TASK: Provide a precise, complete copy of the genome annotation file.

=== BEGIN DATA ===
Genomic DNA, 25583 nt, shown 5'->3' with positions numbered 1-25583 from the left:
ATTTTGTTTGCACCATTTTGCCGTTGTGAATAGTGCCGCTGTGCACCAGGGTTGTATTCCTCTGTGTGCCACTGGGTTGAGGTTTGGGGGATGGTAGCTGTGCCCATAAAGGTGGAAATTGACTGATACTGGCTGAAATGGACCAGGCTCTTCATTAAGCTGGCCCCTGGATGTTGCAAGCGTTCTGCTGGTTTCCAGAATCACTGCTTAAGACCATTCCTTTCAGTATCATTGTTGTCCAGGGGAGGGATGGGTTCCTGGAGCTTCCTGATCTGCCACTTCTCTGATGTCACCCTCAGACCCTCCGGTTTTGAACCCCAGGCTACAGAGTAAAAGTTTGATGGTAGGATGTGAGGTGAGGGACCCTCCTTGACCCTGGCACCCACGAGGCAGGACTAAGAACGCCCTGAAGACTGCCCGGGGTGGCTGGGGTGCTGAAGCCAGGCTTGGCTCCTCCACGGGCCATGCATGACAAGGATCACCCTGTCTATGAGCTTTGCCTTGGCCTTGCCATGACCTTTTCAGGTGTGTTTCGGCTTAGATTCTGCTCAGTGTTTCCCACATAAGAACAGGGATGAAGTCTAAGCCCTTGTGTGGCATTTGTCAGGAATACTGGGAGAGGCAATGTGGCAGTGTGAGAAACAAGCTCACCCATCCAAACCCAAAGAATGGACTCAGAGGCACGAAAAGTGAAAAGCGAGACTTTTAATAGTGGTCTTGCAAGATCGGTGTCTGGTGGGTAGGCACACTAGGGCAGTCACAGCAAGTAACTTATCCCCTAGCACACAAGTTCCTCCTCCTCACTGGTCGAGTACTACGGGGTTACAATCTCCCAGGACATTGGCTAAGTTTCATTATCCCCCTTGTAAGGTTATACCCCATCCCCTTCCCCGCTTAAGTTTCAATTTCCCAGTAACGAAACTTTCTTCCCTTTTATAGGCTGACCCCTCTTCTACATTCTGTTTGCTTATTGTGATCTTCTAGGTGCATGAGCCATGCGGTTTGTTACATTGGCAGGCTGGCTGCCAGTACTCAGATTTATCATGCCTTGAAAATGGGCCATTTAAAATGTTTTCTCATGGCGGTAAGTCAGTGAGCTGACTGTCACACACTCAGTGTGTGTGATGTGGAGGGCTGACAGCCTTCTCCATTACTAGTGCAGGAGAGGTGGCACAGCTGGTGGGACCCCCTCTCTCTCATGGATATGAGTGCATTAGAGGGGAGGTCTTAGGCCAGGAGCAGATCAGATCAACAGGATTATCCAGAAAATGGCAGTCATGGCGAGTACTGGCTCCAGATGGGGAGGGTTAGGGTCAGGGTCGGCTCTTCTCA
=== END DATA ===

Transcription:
Genomic DNA, 25583 nt, shown 5'->3' with positions numbered 1-25583 from the left:
ATTTTGTTTGCACCATTTTGCCGTTGTGAATAGTGCCGCTGTGCACCAGGGTTGTATTCCTCTGTGTGCCACTGGGTTGAGGTTTGGGGGATGGTAGCTGTGCCCATAAAGGTGGAAATTGACTGATACTGGCTGAAATGGACCAGGCTCTTCATTAAGCTGGCCCCTGGATGTTGCAAGCGTTCTGCTGGTTTCCAGAATCACTGCTTAAGACCATTCCTTTCAGTATCATTGTTGTCCAGGGGAGGGATGGGTTCCTGGAGCTTCCTGATCTGCCACTTCTCTGATGTCACCCTCAGACCCTCCGGTTTTGAACCCCAGGCTACAGAGTAAAAGTTTGATGGTAGGATGTGAGGTGAGGGACCCTCCTTGACCCTGGCACCCACGAGGCAGGACTAAGAACGCCCTGAAGACTGCCCGGGGTGGCTGGGGTGCTGAAGCCAGGCTTGGCTCCTCCACGGGCCATGCATGACAAGGATCACCCTGTCTATGAGCTTTGCCTTGGCCTTGCCATGACCTTTTCAGGTGTGTTTCGGCTTAGATTCTGCTCAGTGTTTCCCACATAAGAACAGGGATGAAGTCTAAGCCCTTGTGTGGCATTTGTCAGGAATACTGGGAGAGGCAATGTGGCAGTGTGAGAAACAAGCTCACCCATCCAAACCCAAAGAATGGACTCAGAGGCACGAAAAGTGAAAAGCGAGACTTTTAATAGTGGTCTTGCAAGATCGGTGTCTGGTGGGTAGGCACACTAGGGCAGTCACAGCAAGTAACTTATCCCCTAGCACACAAGTTCCTCCTCCTCACTGGTCGAGTACTACGGGGTTACAATCTCCCAGGACATTGGCTAAGTTTCATTATCCCCCTTGTAAGGTTATACCCCATCCCCTTCCCCGCTTAAGTTTCAATTTCCCAGTAACGAAACTTTCTTCCCTTTTATAGGCTGACCCCTCTTCTACATTCTGTTTGCTTATTGTGATCTTCTAGGTGCATGAGCCATGCGGTTTGTTACATTGGCAGGCTGGCTGCCAGTACTCAGATTTATCATGCCTTGAAAATGGGCCATTTAAAATGTTTTCTCATGGCGGTAAGTCAGTGAGCTGACTGTCACACACTCAGTGTGTGTGATGTGGAGGGCTGACAGCCTTCTCCATTACTAGTGCAGGAGAGGTGGCACAGCTGGTGGGACCCCCTCTCTCTCATGGATATGAGTGCATTAGAGGGGAGGTCTTAGGCCAGGAGCAGATCAGATCAACAGGATTATCCAGAAAATGGCAGTCATGGCGAGTACTGGCTCCAGATGGGGAGGGTTAGGGTCAGGGTCGGCTCTTCTCA